Vegetables Your Dog Can Eat!
Updated: Feb 10
"Eat your vegetables!"
How many times do we say this to our kids? We all know that vegetables are full of nutrients that a body needs to grow and be healthy. But does your dog need these same nutrients in their diet to be healthy as well?
The answer is yes! Dogs are naturally omnivores, meaning that they eat both meat and plants. Of course, the vast majority of commercial dog foods are made with fruits and vegetables in addition to meat and other proteins, so they already contain all of the nutrients that your dog needs for a healthy diet. However, adding extra vegetables to your dog's diet won't hurt, so go ahead and mix some in with their dinner for an enticing meal or serve them up as a healthy snack!
But before rushing out to the local farmer's market or grocery store to load up on vegetables for your dog, let's go over what vegetables dogs can and can't have. Also, remember that even healthy snacks like vegetables should be given in moderation.
Safe and Healthy Vegetables for your Dog
According to Dr. Sarah Lynn Wallace, DVM, vegetables are low in calories, high in vitamins and minerals, and provide a good amount of fiber to help dogs feel full in between meals. Most vegetables are low in fat and many can be a great source of extra protein. In general, vegetables have beneficial effects on your dog's blood sugar levels, helps healthy intestinal bacteria to thrive, and promotes regular bathroom habits. Despite all of the positive benefits of vegetables, Dr. Wallace does warn against over-feeding as even too much of a good thing can cause bloat and lead to stomach aches and intestinal issues for your dog.
Here is a list of some healthy vegetable choices to feed your dogs:
Asparagus is loaded with vitamins and minerals and is a great source of antioxidants, which can help control inflammation and relieve pain in your dog's body.
Both broccoli and cauliflower are rich in vitamins and high in fiber. These are important for digestion, metabolism, skin, coat, and blood health in dogs.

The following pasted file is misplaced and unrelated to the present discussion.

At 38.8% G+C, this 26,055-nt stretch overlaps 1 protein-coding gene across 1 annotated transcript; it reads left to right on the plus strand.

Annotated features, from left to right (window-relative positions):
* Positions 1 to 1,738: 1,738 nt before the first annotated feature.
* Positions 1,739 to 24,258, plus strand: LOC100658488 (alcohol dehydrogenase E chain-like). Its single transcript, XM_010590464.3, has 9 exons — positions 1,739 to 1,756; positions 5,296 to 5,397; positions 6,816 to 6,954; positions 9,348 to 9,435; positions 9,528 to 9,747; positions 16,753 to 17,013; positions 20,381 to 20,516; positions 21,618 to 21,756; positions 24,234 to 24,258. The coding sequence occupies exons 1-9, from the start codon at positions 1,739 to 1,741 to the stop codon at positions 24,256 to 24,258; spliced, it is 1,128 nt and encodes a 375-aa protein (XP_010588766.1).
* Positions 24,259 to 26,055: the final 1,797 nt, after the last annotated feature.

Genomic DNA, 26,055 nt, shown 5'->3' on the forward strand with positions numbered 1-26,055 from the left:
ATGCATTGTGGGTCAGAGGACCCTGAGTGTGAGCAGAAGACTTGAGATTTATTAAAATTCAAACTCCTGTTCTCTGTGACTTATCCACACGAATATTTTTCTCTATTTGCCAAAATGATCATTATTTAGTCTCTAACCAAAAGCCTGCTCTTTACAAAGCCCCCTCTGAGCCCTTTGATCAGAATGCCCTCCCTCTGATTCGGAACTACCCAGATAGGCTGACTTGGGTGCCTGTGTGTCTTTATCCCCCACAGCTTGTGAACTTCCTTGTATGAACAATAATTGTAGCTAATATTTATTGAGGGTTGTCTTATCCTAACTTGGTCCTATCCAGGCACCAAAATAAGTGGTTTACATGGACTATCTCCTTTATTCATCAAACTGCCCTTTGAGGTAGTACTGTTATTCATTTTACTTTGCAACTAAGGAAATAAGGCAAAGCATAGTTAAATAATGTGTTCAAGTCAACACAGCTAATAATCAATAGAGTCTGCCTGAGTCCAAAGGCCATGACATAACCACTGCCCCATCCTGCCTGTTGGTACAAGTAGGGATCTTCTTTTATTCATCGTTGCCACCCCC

Packed with vitamins, Brussels sprouts also contain Omega 3 fatty acids. They help to create healthy intestinal bacteria and to fight inflammation for dogs.
These crunchy orange snacks aren't just for rabbits! Carrots are a great source of soluble fiber, beta-carotene, and Vitamin A. Carrots offer benefits to a dog's vision, bone and tooth growth, immune system function, and skin health.
Stalks of celery are rich in fiber and contain some levels of vitamins and minerals. They are a great source of natural electrolytes, which support balanced water levels in the cells. Additionally, celery contains antioxidants to help fight inflammation.
Green beans have a very high content of vitamins and minerals. They are also a great source of protein and fiber. Overall, green beans provide much of the nutrients that dogs need in their diet, thus they are often used in homemade dog food diets.
Similarly to green beans, kale is very nutrient rich and packed with vitamins and minerals. Additionally, it is loaded with powerful antioxidants so it is great for inflammation in dogs.
Although small in stature, peas are loaded with healthy vitamins, protein, and are a good source of fiber. Because of this, peas are a great snack or topper to help dogs feel more full and avoid overeating and obesity.
Another nutrient dense option, spinach contains a large amount of vitamins and minerals and is a great source of soluble fiber. It is good for eye health and battling inflammation in dogs.
Sweet potatoes are an excellent source of fiber and vitamins, and they contain high levels of antioxidants. They are great for fighting off inflammation and help promote good vision and and a healthy immune system.
Vegetables You Should Avoid Giving Your Dog
Not all vegetables are good for dogs and you should NOT feed your dog any of the items from the list below no matter how much they beg for them! These vegetables are toxic for dogs and can cause damage to red blood cells:
Should your dog get into any of these foods, please seek help right away. In the event of an emergency, contact the Pet Poison Hotline or your veterinarian's emergency line.
Other vegetables can spike a dog's glycemic levels, which is particularly harmful to overweight dogs or those who have issues with blood sugar levels. Avoid these vegetables or only give them in moderation:
Now that you know which vegetables you can and cannot give your dogs, you may safely prepare them some healthy snacks or meal toppers that they can enjoy as a part of their diet!